I never really watched Murder, She Wrote during its run on CBS from 1984-1996. I was in a very heavy songwriting and technology phase and although I always had the TV on – or should I say TVs as I had 28 of them at the time, one against every wall in each room so I wouldn’t miss a moment – I never had the sound up. All I ever watched then anyway were comedies. I didn’t have the patience for any of the more complex murder shows. To appreciate and understand what was going on in them I would have needed the sound up and once that happened it became more about me listening to the score and looking at the hairdos and fashions than actually following the plot. Following the intricacies of a murder case demands concentration. Just like trying to figure out how to play the Murder, She Wrote game does:
I know the rules are too hard to read this small but I devoted 500 pixels to trying to make them readable and, in my opinion, anything that’s supposed to be played for fun should not demand this arduous of focus.
I also don’t like boardgames or books or any other kind of memorabilia based on something that began as a TV show when you don’t get an actual photo of the star.
Although this illustration kind of looks like a (Paint-By-Number) Angela Lansbury it also looks like 3 trillion other women who didn’t start using skin cream early enough and have always kept their hair in a convenient and generic bob. I should know as I’ve seen the real deal Jessica Fletcher up close and personal when I was up for a Tony in 2006 for The Color Purple.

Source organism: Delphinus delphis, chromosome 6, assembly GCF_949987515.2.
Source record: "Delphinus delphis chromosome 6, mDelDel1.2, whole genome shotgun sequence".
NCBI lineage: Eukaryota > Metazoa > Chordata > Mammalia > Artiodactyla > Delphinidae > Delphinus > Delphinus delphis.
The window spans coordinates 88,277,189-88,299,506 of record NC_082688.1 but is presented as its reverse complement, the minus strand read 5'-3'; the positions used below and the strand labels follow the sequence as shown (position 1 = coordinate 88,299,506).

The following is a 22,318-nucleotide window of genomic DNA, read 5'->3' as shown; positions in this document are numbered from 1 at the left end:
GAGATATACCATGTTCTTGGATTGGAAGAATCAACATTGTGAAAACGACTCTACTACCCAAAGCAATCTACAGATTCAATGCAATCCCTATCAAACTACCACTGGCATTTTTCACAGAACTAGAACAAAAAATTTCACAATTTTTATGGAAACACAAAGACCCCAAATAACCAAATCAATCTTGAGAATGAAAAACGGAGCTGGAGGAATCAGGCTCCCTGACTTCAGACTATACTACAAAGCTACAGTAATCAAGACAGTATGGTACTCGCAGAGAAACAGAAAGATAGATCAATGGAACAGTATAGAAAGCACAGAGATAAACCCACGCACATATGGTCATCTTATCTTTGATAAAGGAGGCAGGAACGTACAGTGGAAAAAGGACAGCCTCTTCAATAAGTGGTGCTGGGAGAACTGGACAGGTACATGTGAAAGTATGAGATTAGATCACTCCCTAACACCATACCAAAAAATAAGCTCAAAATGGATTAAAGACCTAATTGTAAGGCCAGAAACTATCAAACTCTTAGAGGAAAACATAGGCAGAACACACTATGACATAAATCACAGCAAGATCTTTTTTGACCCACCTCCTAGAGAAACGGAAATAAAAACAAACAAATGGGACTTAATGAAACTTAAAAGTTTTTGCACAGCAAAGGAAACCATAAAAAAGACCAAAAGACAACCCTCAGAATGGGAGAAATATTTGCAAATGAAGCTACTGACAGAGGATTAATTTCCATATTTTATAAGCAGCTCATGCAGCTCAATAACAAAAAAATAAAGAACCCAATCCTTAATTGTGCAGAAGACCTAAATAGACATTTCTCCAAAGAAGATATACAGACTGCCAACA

In 1995, Murder, She Wrote met its demise when CBS moved it to Thursday nights where it crumbled faster than a lame alibi against NBC’s reigning behemoth, Friends. Normally I wouldn’t be happy to see someone as iconic as Angela Lansbury slide down the tubes but seeing as I wrote “I’ll Be There for You” (the theme from Friends) if someone had to win I’m glad it was who was paying me royalties and not the series that spawned this board game.